• Medical allowance: Medical expenses up to `15,000 a year are tax-free. These expenses can be incurred by the employee or his family members.
• Perquisites: Perquisites (or personal advantage) are benefits in addition to the normal salary. Examples of these are rent-free accommodation or car loan. Perquisites could both be taxable and tax-free.
Income from House Property
Any residential or commercial property that you own is subject to tax. Even if your piece of real estate is not let out, it will be considered earning rental income and you will need to pay tax on it. Income-tax authorities tax you on the capacity of the real estate (not let out) to earn income and not the actual rent. This is called the property’s gross annual value and is the higher of the fair rental value, rent received or municipal rent. From the gross annual value, a deduction of 30 per cent of the annual value is permitted to arrive at the taxable income. Also, one can deduct the property tax and any interest paid for outstanding loans taken against the property.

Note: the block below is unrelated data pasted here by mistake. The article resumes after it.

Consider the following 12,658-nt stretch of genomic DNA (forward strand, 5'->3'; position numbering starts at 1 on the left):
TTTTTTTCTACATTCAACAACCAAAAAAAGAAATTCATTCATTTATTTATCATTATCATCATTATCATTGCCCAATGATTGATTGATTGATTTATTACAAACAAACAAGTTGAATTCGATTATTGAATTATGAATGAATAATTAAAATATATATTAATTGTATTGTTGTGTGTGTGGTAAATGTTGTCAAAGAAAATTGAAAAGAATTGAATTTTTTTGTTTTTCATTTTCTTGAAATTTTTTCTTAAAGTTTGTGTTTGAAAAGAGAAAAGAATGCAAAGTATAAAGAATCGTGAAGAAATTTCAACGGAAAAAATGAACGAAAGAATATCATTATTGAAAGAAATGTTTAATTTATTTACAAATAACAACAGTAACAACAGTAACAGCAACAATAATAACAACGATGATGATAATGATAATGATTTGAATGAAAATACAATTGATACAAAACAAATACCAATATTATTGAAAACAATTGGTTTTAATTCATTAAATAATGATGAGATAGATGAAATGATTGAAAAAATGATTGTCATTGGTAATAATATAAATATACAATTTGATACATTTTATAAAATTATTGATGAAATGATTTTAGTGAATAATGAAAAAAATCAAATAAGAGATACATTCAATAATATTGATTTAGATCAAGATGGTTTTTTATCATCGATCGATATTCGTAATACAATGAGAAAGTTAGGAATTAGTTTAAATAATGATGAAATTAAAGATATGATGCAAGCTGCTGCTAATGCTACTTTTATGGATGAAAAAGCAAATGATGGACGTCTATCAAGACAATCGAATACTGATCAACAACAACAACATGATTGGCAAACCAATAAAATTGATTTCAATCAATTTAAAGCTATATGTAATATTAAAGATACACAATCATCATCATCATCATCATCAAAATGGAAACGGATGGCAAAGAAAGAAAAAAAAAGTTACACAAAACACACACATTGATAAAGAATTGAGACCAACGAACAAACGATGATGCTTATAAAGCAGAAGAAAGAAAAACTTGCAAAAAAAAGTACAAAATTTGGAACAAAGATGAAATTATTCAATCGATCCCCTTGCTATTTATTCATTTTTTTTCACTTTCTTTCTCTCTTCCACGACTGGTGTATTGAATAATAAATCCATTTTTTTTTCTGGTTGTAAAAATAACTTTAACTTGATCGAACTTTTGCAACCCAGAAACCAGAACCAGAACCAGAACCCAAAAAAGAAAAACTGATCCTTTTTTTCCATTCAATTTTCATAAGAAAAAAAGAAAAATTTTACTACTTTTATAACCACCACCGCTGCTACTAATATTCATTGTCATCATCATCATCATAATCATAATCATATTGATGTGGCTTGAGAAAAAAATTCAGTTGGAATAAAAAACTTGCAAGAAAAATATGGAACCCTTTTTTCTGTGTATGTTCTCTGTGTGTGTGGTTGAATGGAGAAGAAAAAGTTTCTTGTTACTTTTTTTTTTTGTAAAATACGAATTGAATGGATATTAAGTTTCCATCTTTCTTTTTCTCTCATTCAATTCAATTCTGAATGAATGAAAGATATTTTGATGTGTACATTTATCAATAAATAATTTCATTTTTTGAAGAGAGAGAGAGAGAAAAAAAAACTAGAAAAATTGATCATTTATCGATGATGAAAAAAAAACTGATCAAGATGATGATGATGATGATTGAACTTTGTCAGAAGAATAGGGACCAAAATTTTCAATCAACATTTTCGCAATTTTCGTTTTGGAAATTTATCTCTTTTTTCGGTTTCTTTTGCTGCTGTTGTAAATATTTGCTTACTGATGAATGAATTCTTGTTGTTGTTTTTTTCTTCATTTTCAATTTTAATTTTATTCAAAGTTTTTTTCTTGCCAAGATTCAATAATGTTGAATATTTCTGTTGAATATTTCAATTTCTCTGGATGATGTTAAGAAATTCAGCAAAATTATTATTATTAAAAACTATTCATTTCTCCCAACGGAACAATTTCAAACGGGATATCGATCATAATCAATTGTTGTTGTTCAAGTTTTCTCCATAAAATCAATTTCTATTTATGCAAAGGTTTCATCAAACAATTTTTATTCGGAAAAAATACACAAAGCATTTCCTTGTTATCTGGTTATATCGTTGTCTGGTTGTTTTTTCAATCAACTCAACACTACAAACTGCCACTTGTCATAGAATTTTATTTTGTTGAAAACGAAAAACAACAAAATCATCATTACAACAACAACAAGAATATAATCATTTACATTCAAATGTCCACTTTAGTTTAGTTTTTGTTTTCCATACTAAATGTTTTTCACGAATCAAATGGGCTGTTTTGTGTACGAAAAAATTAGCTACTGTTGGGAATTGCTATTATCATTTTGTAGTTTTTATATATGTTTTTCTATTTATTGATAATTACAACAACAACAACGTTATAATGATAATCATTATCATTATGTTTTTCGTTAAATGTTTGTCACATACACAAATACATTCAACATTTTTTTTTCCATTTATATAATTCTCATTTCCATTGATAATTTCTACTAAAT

Income from Profits and Gains of Business or Profession
- The income earned through your profession or business is taxed. The income chargeable to tax is the difference between the credits received on running the business and the expenses incurred. The deductions allowed are depreciation of assets used for business, rent for premises, insurance and repairs for machinery and furniture, advertisements, travelling, etc.
Rent receipts need to be produced as proof to your employer to claim HRA.
If you own a house and have a house loan on it, you can still avail of HRA benefits, along with home-loan tax benefits. It does not matter where your house is located as both home-loan tax benefits and house-rent-allowance benefits can be availed simultaneously.